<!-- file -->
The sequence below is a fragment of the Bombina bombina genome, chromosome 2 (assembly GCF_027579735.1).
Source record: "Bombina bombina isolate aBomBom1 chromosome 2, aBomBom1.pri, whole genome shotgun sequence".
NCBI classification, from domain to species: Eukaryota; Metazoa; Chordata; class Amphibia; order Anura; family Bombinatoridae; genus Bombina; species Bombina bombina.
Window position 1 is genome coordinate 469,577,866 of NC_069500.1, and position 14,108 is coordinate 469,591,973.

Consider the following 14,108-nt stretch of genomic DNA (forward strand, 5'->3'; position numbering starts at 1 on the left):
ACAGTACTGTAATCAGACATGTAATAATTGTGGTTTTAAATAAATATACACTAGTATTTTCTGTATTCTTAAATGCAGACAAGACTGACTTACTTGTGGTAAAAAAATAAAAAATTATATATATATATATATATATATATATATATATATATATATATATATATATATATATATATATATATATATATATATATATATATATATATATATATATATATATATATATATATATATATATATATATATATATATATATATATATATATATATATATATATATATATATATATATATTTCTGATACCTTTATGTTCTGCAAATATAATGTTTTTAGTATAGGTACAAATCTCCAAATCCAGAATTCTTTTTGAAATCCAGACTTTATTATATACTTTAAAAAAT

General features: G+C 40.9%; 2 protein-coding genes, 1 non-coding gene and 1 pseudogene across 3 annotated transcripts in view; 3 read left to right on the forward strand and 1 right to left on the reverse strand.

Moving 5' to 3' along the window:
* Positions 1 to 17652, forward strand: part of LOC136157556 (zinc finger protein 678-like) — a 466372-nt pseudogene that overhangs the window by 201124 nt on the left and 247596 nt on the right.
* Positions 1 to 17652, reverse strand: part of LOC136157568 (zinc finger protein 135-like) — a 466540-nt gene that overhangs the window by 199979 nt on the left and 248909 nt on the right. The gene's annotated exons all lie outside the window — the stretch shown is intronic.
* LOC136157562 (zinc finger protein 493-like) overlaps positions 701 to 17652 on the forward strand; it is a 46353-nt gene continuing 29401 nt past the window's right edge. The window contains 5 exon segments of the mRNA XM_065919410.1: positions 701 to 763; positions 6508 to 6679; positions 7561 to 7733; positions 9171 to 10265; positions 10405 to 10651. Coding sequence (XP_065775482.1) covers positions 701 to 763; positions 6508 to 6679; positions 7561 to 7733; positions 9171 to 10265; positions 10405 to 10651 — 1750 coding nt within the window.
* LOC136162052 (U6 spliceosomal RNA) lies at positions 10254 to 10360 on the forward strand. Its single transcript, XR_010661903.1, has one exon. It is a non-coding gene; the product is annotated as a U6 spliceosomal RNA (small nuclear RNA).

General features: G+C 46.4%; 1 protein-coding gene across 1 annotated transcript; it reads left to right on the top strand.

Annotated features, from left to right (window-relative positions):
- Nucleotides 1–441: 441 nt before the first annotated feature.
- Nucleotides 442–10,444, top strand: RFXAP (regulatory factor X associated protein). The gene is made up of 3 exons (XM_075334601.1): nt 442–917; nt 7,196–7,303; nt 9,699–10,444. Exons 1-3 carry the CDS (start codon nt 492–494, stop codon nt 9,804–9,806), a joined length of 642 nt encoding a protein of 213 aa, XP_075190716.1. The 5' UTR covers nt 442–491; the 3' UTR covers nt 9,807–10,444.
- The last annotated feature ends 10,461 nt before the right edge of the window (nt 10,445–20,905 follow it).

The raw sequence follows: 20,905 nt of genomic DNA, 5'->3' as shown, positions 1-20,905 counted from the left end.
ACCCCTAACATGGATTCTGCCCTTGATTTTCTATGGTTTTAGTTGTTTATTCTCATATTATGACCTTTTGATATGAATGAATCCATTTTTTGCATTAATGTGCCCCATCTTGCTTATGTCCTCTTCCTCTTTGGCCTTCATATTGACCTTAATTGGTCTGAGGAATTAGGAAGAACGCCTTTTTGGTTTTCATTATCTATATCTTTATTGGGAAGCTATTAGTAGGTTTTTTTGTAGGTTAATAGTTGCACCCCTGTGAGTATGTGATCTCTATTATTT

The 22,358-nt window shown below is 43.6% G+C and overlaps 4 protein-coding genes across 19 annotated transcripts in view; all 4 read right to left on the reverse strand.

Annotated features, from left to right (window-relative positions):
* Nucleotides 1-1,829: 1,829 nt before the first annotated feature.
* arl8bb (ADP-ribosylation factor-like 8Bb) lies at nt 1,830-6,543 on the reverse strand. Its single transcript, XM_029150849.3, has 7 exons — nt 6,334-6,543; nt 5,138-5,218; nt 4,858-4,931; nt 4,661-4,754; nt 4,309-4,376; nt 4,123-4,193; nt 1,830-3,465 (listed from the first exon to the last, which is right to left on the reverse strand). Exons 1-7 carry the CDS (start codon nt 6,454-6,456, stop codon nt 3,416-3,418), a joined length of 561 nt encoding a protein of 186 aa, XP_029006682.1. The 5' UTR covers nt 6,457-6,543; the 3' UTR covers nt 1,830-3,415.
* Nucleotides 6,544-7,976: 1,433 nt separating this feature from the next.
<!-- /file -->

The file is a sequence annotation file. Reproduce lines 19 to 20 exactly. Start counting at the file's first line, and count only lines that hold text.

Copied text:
ACCCCTAACATGGATTCTGCCCTTGATTTTCTATGGTTTTAGTTGTTTATTCTCATATTATGACCTTTTGATATGAATGAATCCATTTTTTGCATTAATGTGCCCCATCTTGCTTATGTCCTCTTCCTCTTTGGCCTTCATATTGACCTTAATTGGTCTGAGGAATTAGGAAGAACGCCTTTTTGGTTTTCATTATCTATATCTTTATTGGGAAGCTATTAGTAGGTTTTTTTGTAGGTTAATAGTTGCACCCCTGTGAGTATGTGATCTCTATTATTT

The 22,358-nt window shown below is 43.6% G+C and overlaps 4 protein-coding genes across 19 annotated transcripts in view; all 4 read right to left on the reverse strand.